Below is an image from late 1945 of an almost unrecognizable Praça Onze at the bottom and a view of the Canal do Mangue.


Cultural References

Herivelton Martins & Grande Otelo – Praça 11

Chico Anysio & João Roberto Kelly – Rancho da Praça XI

Quatro Ases e Um Curinga – O Samba não morre (can’t find a link)

I also recommend reading through Daniella Thompson’s archives on Praça XI, focusing on music related to the location, which I sadly only discovered after completion of this post.

Present Day

Swallowed up by President Vargas Avenue, Praça 11 shrank in size, becoming a place for regular presentations for circus shows. In the 1970s, the Praça Onze metro station was inaugurated. Between 1983 and 1986, the State government of Leonel Brizola tried to transform the location into a legal spot for street vendors, but the project didn’t happen due to the distance in relation to downtown. The Zumbi dos Palmares monument currently there is located on a piece of land that was part of the old Praça 11. Nowadays, the plaza houses a space for popular music shows, called Terreirão do Samba. The Jewish presence remains near the plaza, in the traditional commercial region called SAARA.

Pasmado Hill – Making room for the rich


The Pasmado Tunnel connects Botafogo with Copacabana and Urca, passing through Pasmado hill. Construction started in 1947 and ended in 1952. The city, at the time, had horrible transit problems due to a surge in car ownership, which resulted in traffic congestion and accidents. The Lacerda government decided to relieve some of the pressure by making the tunnel. What ended up shortening travel time for those with enough money also meant increasing travel time for those with no money.

Following the opening of the tunnel, a small slum on top of the hill, known as the Favela do Pasmado, began to really grow in size, but by early 1964 it was removed and the space would be turned into a park and lookout point (which still exists).

Once the forced removal was complete (see images below), firefighters lit a controlled fire to burn any semblance of what existed before (a “purification by fire”, if you will). In total, 3,900 residents – or 887 families – were forced out and moved to the “projects”, mostly to Bangu. What was promised to them by the government, as incentive to accept the move, hadn’t become reality in October of ’64, as can be seen in this image saying they merely went from one favela to another.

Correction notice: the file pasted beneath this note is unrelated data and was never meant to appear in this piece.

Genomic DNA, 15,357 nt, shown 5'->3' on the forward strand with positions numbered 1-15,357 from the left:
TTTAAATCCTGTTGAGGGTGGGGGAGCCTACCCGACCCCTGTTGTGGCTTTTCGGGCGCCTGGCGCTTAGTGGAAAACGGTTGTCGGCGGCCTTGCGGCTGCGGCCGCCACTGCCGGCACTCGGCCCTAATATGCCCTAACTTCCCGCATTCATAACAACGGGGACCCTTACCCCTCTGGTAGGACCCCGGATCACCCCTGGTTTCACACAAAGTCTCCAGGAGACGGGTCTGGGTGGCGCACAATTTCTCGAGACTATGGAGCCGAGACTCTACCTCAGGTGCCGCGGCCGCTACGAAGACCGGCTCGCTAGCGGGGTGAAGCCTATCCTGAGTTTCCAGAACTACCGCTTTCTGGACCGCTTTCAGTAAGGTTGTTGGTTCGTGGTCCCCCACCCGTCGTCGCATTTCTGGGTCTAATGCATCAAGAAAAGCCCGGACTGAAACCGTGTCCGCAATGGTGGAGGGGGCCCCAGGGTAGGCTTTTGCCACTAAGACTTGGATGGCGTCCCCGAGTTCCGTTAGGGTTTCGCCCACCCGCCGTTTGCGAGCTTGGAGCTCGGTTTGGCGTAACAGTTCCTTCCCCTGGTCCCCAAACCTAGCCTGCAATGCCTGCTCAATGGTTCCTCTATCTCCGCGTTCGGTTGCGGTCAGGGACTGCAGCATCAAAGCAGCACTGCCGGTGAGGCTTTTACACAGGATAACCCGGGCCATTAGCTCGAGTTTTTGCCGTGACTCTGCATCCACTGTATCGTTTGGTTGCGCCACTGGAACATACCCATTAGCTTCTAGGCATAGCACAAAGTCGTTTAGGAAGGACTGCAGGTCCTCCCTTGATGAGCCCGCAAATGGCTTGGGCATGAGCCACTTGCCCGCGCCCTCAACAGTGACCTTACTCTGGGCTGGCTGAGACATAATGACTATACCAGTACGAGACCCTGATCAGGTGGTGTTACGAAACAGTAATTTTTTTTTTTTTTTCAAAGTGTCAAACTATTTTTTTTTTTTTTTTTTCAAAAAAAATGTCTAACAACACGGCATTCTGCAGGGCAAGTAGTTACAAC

Keep in mind, the post-removal fire is the opposite of what happened a few years later at Praia do Pinto in Leblon, which first was burned to the ground, then the residents were removed.

Screen Shot 2016-08-17 at 5.46.18 PM


If you’re interested in a good academic read on this favela removal, go here (PT). For the general wave of removals that happened in the 60s, there’s a promising 2013 documentary called Remoção out there but it doesn’t seem like it’ll be released publicly at any point. Below is the trailer.

The Pasmado tunnel, by the way, is also famous for a 1968 film starring singer Roberto Carlos, in which he passes through in a small helicopter.

Documentary Series – Rio Por Eles

The documentary series Rio Por Eles is a different kind of historical and sentimental revival of the city of Rio. In it, viewers will discover how foreign documentarists, reporters and TV broadcasting station saw the city throughout the 20th century. It’s a mostly black & white record of Rio through the eyes of foreigners in different languages.

Directed and scripted by Ernesto Rodrigues, the series is the result of a two year research project through hundreds of foreign sources, in the Americas, Europe, Asia and Africa. Nine reporters from O Globo will take the viewer through 43 characteristic locations which contextualize more than 200 excerpts from 127 films and televised reports.

The series consists of five 30-minute episodes, which I’ve put in order below: the transformation of the landscape, the political happenings, the interpretation of Brazilian culture, the style & behavior, and finally the tragedies & disasters shown abroad.